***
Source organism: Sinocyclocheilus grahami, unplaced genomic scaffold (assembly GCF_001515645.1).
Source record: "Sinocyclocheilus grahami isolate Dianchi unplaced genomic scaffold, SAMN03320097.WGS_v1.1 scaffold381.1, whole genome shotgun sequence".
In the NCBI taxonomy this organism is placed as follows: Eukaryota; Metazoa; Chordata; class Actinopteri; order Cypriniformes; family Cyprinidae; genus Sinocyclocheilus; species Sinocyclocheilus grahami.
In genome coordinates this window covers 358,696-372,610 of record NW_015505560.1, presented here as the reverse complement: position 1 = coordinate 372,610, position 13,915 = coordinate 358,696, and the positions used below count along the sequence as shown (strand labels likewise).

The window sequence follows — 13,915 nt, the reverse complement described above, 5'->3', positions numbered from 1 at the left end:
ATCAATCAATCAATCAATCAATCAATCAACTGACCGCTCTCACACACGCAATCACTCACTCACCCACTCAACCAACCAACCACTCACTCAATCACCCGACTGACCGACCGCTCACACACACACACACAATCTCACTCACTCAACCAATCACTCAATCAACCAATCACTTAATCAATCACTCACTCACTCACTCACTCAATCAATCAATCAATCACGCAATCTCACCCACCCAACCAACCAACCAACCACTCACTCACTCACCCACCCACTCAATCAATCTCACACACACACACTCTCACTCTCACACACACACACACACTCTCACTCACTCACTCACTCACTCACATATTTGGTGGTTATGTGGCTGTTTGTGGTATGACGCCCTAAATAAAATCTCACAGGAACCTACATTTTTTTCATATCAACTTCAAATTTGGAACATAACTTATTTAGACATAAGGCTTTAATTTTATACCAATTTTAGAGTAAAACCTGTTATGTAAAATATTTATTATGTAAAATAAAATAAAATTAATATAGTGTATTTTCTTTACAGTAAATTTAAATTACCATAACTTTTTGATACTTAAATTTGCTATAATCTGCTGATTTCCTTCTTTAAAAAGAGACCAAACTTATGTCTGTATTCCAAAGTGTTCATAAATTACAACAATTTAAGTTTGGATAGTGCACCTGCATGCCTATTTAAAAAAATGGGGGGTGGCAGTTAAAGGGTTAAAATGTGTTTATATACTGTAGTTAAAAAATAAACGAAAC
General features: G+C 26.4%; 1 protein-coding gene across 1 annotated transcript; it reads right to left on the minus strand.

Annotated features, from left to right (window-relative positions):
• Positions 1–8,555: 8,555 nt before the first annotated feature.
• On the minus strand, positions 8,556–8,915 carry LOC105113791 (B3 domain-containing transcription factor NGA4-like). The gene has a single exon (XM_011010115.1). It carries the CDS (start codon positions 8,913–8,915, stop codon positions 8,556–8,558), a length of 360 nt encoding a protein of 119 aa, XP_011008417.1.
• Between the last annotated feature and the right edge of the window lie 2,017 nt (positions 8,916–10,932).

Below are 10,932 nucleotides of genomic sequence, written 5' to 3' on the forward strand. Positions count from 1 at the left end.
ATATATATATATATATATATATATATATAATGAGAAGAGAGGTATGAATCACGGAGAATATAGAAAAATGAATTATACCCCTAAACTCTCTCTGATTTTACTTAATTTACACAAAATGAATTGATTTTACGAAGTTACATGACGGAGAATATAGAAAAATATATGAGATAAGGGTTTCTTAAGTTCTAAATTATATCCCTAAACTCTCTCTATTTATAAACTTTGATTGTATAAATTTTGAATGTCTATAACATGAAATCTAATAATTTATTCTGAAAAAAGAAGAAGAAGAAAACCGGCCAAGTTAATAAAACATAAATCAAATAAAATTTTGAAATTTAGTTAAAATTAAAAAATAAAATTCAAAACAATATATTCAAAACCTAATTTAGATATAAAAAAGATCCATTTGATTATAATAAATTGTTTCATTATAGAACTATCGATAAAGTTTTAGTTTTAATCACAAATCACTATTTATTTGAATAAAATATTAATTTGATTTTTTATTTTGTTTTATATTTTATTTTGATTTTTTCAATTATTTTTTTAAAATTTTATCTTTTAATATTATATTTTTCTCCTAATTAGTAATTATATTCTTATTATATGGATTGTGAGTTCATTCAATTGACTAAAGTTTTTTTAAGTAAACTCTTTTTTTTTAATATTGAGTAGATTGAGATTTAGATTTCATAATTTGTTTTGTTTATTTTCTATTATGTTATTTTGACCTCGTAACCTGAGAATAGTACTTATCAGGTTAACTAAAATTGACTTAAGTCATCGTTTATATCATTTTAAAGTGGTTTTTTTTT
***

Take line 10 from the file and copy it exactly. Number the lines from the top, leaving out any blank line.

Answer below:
• On the minus strand, positions 8,556–8,915 carry LOC105113791 (B3 domain-containing transcription factor NGA4-like). The gene has a single exon (XM_011010115.1). It carries the CDS (start codon positions 8,913–8,915, stop codon positions 8,556–8,558), a length of 360 nt encoding a protein of 119 aa, XP_011008417.1.